Stanford, CA: Medical needs of students overwhelm school nurses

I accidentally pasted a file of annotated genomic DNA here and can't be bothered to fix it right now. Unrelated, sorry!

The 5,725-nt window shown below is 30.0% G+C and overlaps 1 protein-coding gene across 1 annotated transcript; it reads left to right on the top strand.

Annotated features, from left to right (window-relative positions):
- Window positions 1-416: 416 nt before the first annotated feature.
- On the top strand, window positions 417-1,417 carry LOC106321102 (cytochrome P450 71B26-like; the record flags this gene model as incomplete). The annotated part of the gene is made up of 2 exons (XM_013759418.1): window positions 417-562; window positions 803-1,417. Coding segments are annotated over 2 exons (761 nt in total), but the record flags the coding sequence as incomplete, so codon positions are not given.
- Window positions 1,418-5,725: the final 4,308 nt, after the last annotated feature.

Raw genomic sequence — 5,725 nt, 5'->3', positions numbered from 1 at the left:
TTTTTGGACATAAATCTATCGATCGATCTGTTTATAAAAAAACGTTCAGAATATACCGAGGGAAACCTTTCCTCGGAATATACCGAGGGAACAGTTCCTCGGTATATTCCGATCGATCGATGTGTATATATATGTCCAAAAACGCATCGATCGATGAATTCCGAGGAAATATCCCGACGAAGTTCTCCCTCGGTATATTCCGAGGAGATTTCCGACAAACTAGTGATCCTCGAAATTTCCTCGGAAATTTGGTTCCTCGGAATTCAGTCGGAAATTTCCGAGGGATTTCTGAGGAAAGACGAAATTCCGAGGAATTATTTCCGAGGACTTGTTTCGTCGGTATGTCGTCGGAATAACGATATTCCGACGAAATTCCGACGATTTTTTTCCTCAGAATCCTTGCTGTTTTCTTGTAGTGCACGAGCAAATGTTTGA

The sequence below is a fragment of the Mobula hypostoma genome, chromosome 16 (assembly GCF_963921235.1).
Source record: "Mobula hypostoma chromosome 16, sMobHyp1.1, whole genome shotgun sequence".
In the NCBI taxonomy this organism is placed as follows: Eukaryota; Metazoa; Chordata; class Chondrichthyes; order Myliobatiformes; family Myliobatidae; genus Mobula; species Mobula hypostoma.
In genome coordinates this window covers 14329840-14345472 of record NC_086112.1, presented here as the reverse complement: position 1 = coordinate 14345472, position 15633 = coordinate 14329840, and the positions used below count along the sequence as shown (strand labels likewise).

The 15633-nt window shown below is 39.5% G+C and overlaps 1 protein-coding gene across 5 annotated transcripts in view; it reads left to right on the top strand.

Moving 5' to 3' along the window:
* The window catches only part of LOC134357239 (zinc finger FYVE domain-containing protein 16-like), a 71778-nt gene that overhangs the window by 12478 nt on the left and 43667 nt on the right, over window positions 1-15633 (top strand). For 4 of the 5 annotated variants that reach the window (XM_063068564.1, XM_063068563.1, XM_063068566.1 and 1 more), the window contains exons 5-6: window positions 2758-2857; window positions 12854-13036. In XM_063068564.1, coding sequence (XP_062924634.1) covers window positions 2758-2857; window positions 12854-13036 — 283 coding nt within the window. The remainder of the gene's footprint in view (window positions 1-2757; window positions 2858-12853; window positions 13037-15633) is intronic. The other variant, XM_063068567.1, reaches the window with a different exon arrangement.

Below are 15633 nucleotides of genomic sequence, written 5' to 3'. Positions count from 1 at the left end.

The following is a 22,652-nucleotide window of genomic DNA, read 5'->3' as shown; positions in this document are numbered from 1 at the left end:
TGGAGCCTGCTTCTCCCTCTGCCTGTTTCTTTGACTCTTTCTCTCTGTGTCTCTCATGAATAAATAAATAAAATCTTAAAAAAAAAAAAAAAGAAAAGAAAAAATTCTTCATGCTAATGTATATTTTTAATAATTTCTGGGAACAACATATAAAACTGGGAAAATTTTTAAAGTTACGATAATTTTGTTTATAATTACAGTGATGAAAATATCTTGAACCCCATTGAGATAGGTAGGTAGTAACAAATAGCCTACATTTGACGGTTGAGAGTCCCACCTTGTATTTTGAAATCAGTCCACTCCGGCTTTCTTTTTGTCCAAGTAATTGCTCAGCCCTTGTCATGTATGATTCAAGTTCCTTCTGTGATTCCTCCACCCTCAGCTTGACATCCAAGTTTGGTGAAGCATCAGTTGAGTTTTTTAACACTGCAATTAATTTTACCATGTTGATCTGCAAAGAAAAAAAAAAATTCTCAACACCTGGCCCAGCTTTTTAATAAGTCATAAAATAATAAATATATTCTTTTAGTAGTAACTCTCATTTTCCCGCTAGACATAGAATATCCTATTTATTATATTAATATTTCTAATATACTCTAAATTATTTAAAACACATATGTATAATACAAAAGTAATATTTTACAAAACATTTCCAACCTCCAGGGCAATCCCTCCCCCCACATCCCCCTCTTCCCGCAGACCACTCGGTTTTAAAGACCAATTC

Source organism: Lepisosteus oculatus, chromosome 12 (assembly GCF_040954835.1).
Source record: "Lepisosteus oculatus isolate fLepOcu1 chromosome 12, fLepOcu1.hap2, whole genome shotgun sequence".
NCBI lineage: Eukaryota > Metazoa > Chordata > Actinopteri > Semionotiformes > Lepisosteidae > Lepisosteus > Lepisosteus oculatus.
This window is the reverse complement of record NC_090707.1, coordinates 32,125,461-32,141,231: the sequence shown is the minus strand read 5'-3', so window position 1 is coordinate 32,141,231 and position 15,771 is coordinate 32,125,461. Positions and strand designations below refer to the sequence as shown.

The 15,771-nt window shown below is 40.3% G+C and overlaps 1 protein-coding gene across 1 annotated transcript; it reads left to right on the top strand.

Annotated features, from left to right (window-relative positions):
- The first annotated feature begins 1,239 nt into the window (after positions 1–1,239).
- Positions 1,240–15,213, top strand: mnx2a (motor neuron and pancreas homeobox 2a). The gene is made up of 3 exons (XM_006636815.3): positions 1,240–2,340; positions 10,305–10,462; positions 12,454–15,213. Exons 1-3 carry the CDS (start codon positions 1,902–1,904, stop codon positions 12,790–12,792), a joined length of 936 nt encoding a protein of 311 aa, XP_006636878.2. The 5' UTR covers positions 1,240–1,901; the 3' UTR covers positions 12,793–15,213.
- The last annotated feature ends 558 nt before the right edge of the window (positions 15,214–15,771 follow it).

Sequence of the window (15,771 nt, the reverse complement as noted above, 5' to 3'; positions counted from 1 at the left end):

Aug 2, 2017, Stanford (CA) Peninsula Press: School nurses face challenges meeting health needs of all students In a recent Friday, minutes before noon, Judy Camerlengo met a second grader for diabetic care in her office, a small room with a desk, cork board, cot bed and medicine cabinet at a Redwood City elementary school.... “The state of school nursing has changed in the last 20 years that I have been a school nurse,” Camerlengo said. “When I first started we were at one school site the whole day. But now the medical needs of our students have changed and there’s more demand for direct care during school hours.” ... Camerlengo said when she first started there was one student with diabetes in the district. Now there are six.... After a hectic lunch hour of health treatments and first aid, Camerlengo said many nurses eat lunch while driving to the next school. She estimated a nurse averages 30 students a day for first aid, in addition to providing diabetic care, dispensing routine prescriptions and asthma treatments, tending to allergic reactions, caring for students with epilepsy and other medical conditions, filing paperwork, following up with doctors, creating care plans and organizing screenings. … While an anaphylaxis reaction, a severe, potentially life-threatening allergic reaction, is rare, she said that with an increase in food allergies, her team is more commonly preparing for this type of emergency. Licensed vocational nurses, who work under the supervision of registered nurses, cover school sites with seizures when a registered nurse isn’t there. With an increase in students requiring one-on-one care and nurses rotating school sites daily, office staff and teachers in Redwood City, like many school districts today, are trained to handle first aid and other medical care when a nurse isn’t on site, including how to administer EpiPens and seizure protocol. Camerlengo said parents are called more frequently to pick up students as well. … The nurses also oversee care for medically fragile students, some of whom may have more than one diagnosis. Valerie Cantrell, a nurse in the district, serves a majority of the medically fragile children. ... … Experts are concerned that with the continued increase in medical conditions, the workload on small nursing teams will undermine the ability to provide support to all children.